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How does political party control determine changes to social policy, and by extension, influence inequality in America? Conventional theories show that Democratic control of the federal government produces more social expenditures and less inequality. Welfare for the Wealthy re-examines this relationship by evaluating how political party power results in changes to both public social spending and subsidies for private welfare - and how a trade-off between the two, in turn, affects income inequality. Christopher Faricy finds that both Democrats and Republicans have increased social spending over the last forty-two years. And while both political parties increase federal social spending, Democrats and Republicans differ in how they spend federal money, which socioeconomic groups benefit, and the resulting consequences for income inequality.

A Little History of Economics

Revised Version
Author: Niall Kishtainy
Publisher: Yale University Press
ISBN: 0300206364
Category: Business & Economics
Page: 249
View: 3936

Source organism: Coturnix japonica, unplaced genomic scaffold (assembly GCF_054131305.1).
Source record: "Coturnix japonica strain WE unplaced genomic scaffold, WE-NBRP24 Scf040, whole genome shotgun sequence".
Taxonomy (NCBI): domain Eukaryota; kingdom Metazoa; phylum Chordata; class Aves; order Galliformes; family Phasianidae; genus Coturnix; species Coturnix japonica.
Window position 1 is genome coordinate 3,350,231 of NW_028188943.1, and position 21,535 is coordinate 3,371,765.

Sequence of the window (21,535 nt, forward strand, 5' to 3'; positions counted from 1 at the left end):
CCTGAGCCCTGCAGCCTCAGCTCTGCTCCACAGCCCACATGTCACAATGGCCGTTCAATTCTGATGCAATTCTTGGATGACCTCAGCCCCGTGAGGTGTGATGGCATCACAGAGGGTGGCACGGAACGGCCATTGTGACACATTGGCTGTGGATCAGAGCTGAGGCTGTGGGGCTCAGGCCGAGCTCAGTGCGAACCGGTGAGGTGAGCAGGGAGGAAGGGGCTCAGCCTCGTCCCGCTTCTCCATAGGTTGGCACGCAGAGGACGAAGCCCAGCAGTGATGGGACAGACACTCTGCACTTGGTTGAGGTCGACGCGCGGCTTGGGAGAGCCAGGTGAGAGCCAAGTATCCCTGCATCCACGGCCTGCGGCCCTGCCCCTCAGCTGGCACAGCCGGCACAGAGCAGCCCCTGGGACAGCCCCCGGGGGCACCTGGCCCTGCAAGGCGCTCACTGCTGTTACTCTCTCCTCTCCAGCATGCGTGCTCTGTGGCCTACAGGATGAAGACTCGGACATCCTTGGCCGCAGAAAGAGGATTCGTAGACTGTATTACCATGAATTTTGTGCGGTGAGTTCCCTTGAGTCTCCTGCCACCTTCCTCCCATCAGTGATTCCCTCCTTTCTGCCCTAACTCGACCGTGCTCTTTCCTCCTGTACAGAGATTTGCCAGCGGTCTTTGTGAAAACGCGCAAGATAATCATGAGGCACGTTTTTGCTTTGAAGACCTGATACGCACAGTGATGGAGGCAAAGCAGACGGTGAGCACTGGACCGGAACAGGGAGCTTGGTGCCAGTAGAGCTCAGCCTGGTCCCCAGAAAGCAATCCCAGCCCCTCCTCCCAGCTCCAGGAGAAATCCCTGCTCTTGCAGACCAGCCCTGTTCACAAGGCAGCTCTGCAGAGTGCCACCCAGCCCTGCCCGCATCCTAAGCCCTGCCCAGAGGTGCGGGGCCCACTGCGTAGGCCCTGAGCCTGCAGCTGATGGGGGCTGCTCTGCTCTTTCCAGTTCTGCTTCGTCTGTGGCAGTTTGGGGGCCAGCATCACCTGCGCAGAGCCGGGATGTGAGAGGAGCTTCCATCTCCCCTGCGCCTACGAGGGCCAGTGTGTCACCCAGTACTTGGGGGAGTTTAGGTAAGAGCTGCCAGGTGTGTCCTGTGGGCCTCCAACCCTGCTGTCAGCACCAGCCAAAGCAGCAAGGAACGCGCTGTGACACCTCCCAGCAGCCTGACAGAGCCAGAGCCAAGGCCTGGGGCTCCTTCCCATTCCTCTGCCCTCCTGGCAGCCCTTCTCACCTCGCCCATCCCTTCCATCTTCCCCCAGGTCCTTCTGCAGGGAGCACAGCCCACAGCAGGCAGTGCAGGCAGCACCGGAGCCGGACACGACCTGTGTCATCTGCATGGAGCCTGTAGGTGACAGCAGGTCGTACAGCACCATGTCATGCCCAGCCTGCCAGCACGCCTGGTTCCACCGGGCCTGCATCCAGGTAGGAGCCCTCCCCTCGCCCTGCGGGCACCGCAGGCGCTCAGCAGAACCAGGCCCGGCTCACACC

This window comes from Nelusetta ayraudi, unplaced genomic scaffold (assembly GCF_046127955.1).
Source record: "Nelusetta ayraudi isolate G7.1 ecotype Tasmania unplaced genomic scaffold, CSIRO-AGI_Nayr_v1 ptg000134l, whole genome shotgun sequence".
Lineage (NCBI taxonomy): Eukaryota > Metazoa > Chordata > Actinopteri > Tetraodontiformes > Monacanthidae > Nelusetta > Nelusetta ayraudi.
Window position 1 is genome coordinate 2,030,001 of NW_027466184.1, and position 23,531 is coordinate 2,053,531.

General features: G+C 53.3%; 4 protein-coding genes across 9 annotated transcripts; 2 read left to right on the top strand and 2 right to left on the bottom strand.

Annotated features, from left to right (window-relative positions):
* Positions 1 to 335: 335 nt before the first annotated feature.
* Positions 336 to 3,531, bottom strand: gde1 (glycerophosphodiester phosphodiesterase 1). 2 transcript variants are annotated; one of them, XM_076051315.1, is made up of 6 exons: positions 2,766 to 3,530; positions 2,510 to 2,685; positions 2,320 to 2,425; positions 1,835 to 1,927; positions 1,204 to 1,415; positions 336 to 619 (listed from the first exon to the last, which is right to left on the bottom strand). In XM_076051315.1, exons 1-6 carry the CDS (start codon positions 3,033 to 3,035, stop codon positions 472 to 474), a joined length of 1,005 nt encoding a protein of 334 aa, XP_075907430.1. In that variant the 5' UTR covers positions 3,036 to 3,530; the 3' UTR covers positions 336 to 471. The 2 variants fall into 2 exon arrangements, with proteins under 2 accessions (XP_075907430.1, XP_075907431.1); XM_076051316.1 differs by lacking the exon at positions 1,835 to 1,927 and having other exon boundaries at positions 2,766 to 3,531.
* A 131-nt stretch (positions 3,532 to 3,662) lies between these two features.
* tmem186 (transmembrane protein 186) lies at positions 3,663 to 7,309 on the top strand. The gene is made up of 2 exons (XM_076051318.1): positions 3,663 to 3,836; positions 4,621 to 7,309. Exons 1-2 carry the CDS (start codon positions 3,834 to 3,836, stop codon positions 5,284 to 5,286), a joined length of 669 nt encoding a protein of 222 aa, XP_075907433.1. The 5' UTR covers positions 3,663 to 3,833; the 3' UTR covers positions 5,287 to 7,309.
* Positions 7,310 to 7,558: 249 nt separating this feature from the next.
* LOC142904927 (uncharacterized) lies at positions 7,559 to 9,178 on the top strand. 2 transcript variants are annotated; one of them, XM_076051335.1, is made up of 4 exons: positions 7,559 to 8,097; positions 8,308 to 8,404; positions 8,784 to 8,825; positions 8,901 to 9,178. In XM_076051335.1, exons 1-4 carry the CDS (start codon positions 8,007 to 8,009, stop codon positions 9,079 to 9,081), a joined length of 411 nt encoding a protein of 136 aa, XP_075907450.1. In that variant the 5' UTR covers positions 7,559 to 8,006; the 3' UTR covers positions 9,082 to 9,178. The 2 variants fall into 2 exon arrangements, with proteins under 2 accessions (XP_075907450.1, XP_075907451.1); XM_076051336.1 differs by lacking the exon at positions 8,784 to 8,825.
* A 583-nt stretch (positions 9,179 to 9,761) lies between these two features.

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A lively, inviting account of the history of economics, told through events from ancient to modern times and the ideas of great thinkers in the field What causes poverty? Are economic crises inevitable under capitalism? Is government intervention in an economy a helpful approach or a disastrous idea? The answers to such basic economic questions matter to everyone, yet the unfamiliar jargon and math of economics can seem daunting. This clear, accessible, and even humorous book is ideal for young readers new to economics and for all readers who seek a better understanding of the full sweep of economic history and ideas. Economic historian Niall Kishtainy organizes short, chronological chapters that center on big ideas and events. He recounts the contributions of key thinkers including Adam Smith, David Ricardo, Karl Marx, John Maynard Keynes, and others, while examining topics ranging from the invention of money and the rise of agrarianism to the Great Depression, entrepreneurship, environmental destruction, inequality, and behavioral economics. The result is a uniquely enjoyable volume that succeeds in illuminating the economic ideas and forces that shape our world.